Reflexology improves post-breast surgery quality of life
MedWire News: Reflexology and massage have significant positive effects on the quality of life (QoL) of women who have undergone surgery for early breast cancer, UK researchers report.
“In an attempt to minimize morbidity and enhance their QoL, many women with breast cancer turn to complementary or alternative medicines (CAM) and use of such interventions amongst cancer patients in general is widespread,” remark Donald Sharp (University of Hull, Kingston upon Hull) and colleagues.
To evaluate the effects of reflexology on QoL in women with early breast cancer, Sharp and team conducted a randomized controlled trial. At 6 weeks after -breast surgery, they randomly assigned 183 women to self-initiated support (SIS), SIS plus reflexology, or SIS plus scalp massage, which acted as a control for physical and social contact. Reflexology and massage comprised eight sessions at weekly intervals.
At 18 weeks post-surgery, massage, but not reflexology, was significantly better than SIS alone on the Trial Outcome Index (TOI) of the Functional Assessment of Cancer Therapy (FACT-B) – breast cancer version, indicating a better QoL among massage patients.
Mood rating scale scores revealed that massage and reflexology patients were significantly more relaxed than those assigned to SIS alone. Massage patients were also more easy-going than either reflexology or SIS patients.
At 24 weeks post surgery, reflexology, but not massage, patients were significantly more relaxed and had a significantly better TOI than SIS patients. There were no significant differences between reflexology and massage.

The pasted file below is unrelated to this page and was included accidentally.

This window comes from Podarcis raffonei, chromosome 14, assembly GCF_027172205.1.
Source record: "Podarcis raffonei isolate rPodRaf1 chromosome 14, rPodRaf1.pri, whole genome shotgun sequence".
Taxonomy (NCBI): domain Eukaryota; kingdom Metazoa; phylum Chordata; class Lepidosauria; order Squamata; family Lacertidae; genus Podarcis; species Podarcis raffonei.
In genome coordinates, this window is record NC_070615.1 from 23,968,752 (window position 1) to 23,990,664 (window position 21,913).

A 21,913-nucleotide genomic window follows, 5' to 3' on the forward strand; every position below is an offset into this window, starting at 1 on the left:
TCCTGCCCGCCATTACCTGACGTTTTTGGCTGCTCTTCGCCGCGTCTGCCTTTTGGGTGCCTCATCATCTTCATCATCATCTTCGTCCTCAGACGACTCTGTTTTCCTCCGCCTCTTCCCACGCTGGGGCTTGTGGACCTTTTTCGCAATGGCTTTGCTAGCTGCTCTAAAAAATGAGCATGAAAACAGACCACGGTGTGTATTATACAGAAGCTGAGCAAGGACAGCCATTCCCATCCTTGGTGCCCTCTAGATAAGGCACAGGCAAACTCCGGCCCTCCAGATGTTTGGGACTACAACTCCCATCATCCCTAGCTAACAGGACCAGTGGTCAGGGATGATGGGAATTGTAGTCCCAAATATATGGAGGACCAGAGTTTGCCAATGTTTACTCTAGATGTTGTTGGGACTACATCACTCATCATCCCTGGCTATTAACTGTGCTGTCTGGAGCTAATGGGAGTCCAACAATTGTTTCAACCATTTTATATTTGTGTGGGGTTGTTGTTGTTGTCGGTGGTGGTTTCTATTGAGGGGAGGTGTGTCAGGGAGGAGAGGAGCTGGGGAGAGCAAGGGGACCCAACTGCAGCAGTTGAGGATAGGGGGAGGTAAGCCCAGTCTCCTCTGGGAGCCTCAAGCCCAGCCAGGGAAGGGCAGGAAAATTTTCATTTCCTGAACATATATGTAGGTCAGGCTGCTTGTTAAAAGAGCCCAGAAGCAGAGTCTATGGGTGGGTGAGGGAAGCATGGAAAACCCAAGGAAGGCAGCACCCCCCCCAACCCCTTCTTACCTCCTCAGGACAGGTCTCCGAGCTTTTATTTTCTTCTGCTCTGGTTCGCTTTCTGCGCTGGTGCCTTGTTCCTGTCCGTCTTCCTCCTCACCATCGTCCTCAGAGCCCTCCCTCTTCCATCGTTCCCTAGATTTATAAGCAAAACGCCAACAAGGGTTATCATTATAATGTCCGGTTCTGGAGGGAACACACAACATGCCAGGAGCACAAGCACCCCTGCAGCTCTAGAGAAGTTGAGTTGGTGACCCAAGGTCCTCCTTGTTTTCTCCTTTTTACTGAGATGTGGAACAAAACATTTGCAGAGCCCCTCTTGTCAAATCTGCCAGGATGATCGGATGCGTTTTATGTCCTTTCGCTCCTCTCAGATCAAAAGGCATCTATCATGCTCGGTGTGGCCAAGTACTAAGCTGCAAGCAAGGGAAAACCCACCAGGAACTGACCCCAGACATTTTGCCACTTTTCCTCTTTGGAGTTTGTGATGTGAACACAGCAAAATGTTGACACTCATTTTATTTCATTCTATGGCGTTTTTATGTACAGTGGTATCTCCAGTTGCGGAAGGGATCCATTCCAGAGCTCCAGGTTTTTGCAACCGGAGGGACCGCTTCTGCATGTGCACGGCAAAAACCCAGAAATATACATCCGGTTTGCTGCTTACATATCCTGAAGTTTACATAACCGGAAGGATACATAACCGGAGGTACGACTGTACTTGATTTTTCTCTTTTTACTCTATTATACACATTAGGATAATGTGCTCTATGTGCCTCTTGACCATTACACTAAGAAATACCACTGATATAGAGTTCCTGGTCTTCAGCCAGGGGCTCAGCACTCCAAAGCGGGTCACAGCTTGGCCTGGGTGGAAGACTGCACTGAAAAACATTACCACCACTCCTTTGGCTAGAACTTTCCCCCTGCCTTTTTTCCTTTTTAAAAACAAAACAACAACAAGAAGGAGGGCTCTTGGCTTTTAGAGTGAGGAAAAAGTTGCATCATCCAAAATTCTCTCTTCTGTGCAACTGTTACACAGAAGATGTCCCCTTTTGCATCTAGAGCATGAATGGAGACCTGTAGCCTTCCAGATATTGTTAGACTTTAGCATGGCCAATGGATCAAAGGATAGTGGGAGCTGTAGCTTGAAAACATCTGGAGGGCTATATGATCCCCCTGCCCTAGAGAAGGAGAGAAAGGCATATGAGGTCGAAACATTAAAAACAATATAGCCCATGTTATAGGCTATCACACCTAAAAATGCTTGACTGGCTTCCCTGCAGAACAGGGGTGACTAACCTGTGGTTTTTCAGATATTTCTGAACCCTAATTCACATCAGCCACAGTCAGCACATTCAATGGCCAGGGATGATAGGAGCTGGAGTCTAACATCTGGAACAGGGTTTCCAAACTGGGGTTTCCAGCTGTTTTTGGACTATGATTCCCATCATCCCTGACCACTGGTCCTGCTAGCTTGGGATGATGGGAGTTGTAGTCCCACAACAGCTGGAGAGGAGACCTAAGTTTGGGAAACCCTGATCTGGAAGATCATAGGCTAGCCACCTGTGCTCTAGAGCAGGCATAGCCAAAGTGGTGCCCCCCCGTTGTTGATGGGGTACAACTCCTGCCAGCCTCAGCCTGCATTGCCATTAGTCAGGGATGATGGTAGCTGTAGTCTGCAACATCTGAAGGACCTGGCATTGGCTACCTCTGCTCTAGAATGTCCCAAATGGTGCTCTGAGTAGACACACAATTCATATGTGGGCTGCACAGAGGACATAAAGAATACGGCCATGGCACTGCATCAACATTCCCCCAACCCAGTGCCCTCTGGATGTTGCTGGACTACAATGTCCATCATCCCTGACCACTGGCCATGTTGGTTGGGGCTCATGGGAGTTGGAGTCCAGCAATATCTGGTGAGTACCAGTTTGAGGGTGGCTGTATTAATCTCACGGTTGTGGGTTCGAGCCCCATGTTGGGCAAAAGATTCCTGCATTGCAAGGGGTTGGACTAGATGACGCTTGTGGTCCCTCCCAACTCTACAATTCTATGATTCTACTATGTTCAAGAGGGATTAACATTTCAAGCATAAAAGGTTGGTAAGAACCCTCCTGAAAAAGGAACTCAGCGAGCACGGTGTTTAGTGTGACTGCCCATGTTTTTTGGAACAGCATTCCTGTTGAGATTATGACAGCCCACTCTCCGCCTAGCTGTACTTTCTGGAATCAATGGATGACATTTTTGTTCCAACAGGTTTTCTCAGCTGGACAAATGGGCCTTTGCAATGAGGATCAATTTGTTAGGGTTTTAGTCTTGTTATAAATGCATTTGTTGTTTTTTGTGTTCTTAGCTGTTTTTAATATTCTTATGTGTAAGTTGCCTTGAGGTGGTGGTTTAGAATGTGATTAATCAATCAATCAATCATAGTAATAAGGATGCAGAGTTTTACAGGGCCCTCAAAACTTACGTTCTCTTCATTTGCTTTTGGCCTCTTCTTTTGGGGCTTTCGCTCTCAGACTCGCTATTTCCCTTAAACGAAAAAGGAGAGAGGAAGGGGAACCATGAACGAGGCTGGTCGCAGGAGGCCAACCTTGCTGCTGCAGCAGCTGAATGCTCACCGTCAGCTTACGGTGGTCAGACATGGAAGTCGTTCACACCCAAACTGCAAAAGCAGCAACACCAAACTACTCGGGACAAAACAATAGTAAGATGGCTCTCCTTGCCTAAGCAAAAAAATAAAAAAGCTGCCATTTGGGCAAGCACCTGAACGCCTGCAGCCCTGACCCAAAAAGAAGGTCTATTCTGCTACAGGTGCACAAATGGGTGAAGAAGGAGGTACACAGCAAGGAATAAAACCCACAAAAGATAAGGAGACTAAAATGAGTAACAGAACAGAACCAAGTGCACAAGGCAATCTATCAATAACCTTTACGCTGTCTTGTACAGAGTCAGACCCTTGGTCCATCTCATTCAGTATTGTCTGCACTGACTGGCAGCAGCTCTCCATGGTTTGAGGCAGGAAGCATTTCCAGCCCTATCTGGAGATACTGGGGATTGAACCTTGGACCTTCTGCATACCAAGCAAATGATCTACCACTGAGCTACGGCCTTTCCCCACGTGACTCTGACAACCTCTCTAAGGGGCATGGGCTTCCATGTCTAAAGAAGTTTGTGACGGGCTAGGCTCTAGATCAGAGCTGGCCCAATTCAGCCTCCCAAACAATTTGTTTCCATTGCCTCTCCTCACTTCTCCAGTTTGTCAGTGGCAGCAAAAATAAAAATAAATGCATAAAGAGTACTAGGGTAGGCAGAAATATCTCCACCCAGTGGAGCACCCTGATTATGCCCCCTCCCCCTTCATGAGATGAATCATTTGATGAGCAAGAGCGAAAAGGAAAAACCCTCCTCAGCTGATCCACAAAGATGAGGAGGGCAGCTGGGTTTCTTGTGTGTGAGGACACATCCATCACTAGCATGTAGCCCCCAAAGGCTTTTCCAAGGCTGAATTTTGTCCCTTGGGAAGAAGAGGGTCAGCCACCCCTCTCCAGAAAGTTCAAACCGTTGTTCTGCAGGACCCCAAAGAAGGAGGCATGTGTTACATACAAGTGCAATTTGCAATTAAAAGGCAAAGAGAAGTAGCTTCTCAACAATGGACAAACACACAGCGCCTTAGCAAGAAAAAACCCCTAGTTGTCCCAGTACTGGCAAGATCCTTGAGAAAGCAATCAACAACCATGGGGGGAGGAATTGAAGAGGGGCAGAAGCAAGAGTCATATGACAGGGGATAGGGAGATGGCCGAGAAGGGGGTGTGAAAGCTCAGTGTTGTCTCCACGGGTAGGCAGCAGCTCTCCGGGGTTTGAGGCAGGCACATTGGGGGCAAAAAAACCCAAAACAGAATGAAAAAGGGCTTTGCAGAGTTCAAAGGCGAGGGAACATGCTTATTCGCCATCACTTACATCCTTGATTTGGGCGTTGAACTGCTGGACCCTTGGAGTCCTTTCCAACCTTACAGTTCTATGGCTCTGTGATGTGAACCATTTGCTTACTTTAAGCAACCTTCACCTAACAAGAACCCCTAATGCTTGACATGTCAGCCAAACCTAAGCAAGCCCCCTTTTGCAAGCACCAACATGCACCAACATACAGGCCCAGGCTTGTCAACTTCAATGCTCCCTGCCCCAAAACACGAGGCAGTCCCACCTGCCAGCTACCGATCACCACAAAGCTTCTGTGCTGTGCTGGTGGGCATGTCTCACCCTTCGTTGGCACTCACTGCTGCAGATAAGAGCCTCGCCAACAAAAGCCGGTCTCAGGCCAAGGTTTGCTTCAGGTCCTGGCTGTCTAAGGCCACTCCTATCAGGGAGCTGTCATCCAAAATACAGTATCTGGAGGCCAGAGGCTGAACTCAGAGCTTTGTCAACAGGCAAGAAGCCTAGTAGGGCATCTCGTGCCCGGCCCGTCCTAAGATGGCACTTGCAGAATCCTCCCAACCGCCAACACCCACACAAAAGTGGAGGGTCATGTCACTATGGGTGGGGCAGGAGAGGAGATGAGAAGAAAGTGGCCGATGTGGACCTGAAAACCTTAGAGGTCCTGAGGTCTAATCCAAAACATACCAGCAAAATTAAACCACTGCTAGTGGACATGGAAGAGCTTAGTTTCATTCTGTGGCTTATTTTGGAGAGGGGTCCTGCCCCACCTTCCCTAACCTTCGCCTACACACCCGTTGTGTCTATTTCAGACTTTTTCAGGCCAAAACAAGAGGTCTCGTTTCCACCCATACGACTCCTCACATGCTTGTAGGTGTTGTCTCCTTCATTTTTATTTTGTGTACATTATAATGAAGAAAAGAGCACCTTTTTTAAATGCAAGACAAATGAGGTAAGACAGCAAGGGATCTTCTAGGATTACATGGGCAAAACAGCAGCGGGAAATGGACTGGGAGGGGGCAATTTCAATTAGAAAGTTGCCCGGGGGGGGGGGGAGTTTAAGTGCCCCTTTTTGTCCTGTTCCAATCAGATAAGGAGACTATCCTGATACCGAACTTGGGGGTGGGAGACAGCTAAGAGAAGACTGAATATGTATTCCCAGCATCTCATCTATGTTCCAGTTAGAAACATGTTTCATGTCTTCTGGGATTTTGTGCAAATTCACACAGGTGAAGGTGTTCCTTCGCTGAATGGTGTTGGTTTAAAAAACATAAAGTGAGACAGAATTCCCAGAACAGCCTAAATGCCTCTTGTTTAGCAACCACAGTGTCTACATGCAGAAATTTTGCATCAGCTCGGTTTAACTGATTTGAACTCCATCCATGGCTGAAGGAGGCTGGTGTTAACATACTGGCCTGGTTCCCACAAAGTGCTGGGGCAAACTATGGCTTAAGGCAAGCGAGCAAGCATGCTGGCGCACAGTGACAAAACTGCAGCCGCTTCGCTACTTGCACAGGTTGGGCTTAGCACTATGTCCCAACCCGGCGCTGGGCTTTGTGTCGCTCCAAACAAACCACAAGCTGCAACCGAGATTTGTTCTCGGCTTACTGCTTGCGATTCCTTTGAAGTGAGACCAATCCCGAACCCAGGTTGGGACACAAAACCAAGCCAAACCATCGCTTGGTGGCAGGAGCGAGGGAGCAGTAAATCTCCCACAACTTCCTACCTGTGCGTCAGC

Anxiety and depression did not differ between any of the groups when assessed using the Hospital Anxiety and Depression Scale.
“When compared with SIS, reflexology and massage have statistically significant, and, for reflexology, clinically worthwhile, effects on QoL following surgery for early breast carcinoma,” conclude Sharp and team in the European Journal of Cancer.
They add that reflexology can therefore be considered an evidence-based complementary intervention for improving the QoL of women with early breast cancer, while the effects of scalp massage warrant further investigation.
“The present study further demonstrates that it is feasible to evaluate CAM using randomized controlled trial methodology employing conventional, well-validated outcome measures,” the researchers note.
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By Laura Dean